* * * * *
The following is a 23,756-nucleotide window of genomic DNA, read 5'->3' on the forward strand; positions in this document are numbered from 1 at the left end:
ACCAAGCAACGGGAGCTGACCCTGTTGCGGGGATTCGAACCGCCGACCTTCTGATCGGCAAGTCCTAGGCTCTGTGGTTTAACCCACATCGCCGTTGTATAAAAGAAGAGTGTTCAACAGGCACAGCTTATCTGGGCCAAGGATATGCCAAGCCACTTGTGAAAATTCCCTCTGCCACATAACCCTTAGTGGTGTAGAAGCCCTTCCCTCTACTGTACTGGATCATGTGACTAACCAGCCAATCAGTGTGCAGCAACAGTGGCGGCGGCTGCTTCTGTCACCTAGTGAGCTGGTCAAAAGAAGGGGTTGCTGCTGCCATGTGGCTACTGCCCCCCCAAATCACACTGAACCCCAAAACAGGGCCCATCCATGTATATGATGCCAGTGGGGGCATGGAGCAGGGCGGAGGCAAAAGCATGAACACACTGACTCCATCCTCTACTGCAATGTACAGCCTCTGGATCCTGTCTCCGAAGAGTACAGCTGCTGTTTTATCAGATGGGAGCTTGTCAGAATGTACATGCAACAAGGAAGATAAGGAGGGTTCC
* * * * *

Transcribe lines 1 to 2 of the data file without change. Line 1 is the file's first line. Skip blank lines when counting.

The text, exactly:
The following is a 23,756-nucleotide window of genomic DNA, read 5'->3' on the forward strand; positions in this document are numbered from 1 at the left end:
ACCAAGCAACGGGAGCTGACCCTGTTGCGGGGATTCGAACCGCCGACCTTCTGATCGGCAAGTCCTAGGCTCTGTGGTTTAACCCACATCGCCGTTGTATAAAAGAAGAGTGTTCAACAGGCACAGCTTATCTGGGCCAAGGATATGCCAAGCCACTTGTGAAAATTCCCTCTGCCACATAACCCTTAGTGGTGTAGAAGCCCTTCCCTCTACTGTACTGGATCATGTGACTAACCAGCCAATCAGTGTGCAGCAACAGTGGCGGCGGCTGCTTCTGTCACCTAGTGAGCTGGTCAAAAGAAGGGGTTGCTGCTGCCATGTGGCTACTGCCCCCCCAAATCACACTGAACCCCAAAACAGGGCCCATCCATGTATATGATGCCAGTGGGGGCATGGAGCAGGGCGGAGGCAAAAGCATGAACACACTGACTCCATCCTCTACTGCAATGTACAGCCTCTGGATCCTGTCTCCGAAGAGTACAGCTGCTGTTTTATCAGATGGGAGCTTGTCAGAATGTACATGCAACAAGGAAGATAAGGAGGGTTCC